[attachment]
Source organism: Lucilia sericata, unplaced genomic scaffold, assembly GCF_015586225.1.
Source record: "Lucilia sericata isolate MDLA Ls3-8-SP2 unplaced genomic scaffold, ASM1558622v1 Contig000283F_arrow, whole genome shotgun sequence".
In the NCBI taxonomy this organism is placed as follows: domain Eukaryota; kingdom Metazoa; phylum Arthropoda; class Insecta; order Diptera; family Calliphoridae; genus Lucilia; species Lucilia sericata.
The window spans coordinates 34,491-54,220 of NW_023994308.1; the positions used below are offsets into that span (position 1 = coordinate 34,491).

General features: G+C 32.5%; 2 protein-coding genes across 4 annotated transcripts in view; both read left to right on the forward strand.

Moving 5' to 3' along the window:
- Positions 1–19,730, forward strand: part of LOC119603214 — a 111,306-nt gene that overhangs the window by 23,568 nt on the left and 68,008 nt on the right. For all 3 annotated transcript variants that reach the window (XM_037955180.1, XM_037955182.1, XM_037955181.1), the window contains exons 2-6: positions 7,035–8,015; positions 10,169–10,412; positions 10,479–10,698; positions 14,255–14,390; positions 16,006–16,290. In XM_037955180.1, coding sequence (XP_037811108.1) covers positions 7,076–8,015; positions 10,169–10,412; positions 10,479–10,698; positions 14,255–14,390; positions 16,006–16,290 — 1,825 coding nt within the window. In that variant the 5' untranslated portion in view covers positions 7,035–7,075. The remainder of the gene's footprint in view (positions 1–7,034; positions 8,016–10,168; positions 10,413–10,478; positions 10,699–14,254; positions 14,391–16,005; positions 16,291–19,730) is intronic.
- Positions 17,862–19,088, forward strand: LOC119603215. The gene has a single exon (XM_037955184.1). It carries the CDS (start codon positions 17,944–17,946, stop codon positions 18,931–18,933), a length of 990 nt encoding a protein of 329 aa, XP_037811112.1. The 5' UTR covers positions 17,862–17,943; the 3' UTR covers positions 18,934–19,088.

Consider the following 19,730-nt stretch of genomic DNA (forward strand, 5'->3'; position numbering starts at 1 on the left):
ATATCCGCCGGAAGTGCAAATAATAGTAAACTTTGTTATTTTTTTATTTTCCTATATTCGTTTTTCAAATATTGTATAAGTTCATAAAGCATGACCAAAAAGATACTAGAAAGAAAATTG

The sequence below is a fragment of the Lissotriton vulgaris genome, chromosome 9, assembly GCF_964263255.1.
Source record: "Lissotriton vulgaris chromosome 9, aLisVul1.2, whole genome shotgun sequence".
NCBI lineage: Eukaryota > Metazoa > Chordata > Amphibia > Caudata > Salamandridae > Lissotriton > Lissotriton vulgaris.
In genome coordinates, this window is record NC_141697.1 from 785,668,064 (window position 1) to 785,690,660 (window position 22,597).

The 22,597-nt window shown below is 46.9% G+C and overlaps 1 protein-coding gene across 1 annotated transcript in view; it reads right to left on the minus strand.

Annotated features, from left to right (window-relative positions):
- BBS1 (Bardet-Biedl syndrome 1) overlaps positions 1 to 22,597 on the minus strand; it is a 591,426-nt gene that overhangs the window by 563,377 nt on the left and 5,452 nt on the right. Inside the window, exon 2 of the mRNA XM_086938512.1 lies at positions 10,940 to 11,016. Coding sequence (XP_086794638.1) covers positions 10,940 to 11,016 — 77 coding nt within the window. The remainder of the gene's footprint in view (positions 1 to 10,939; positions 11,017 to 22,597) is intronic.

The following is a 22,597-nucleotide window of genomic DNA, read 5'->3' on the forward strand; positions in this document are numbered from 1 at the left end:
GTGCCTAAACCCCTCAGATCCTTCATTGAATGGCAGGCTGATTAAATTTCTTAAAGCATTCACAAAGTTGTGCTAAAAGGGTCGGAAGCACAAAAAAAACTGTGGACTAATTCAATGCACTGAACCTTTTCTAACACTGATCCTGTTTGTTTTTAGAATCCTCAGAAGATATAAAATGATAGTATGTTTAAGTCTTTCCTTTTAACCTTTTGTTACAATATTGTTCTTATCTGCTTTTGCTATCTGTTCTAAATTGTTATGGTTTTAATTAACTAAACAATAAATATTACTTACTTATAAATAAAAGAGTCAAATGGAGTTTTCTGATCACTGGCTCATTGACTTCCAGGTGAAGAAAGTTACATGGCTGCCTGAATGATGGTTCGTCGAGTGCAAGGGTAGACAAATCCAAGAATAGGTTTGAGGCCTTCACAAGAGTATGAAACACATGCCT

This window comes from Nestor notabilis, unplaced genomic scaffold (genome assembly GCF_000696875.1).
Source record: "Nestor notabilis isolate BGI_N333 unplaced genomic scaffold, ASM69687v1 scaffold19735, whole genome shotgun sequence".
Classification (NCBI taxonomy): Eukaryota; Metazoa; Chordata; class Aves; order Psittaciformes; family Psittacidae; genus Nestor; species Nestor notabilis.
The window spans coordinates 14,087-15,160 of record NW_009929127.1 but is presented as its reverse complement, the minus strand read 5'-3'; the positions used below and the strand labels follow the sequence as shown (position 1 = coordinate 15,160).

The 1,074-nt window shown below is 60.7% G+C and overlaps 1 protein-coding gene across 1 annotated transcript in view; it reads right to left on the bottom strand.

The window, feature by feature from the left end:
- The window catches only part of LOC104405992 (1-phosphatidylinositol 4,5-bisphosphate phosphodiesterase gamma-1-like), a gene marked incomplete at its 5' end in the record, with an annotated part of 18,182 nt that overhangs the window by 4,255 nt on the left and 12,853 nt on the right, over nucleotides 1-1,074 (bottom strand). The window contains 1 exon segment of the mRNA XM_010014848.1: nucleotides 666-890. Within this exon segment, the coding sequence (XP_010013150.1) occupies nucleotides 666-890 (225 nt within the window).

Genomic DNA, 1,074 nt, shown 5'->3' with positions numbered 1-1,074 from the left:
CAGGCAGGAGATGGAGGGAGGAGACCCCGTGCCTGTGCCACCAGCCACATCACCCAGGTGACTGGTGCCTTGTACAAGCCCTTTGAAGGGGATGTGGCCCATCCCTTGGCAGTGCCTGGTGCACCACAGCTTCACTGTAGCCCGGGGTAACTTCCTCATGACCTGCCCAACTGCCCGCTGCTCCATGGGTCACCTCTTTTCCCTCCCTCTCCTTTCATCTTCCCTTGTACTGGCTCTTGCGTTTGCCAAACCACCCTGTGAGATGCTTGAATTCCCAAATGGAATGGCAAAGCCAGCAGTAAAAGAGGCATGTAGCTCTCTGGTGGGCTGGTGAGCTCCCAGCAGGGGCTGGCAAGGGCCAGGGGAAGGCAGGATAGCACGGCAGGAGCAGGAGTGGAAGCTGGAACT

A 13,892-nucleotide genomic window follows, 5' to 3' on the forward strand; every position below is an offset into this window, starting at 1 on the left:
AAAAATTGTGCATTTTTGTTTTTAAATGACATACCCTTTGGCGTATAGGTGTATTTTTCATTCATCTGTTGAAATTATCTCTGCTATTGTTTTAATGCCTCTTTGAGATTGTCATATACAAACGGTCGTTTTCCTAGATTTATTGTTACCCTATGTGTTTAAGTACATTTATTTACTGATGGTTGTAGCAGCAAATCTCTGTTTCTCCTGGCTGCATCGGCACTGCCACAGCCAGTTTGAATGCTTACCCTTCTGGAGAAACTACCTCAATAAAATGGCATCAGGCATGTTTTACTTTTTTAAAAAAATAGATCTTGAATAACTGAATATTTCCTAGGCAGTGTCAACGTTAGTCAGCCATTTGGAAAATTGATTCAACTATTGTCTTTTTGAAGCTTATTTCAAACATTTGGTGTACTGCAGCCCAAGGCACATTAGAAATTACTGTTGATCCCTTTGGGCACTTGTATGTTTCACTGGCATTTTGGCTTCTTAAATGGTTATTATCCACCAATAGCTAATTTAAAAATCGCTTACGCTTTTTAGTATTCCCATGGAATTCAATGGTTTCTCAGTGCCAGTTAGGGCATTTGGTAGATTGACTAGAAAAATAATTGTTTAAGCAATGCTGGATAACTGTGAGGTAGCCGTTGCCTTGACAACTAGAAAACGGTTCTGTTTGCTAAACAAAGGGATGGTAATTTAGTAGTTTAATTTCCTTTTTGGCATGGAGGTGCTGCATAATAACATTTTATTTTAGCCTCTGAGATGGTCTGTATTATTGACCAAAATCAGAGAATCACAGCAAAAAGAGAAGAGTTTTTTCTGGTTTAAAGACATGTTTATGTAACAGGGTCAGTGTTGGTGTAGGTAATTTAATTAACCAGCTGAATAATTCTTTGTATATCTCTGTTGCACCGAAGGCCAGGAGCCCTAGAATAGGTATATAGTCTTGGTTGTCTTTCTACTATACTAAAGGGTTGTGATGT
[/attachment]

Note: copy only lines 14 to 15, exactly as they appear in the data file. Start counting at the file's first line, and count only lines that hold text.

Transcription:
In genome coordinates, this window is record NC_141697.1 from 785,668,064 (window position 1) to 785,690,660 (window position 22,597).

The 22,597-nt window shown below is 46.9% G+C and overlaps 1 protein-coding gene across 1 annotated transcript in view; it reads right to left on the minus strand.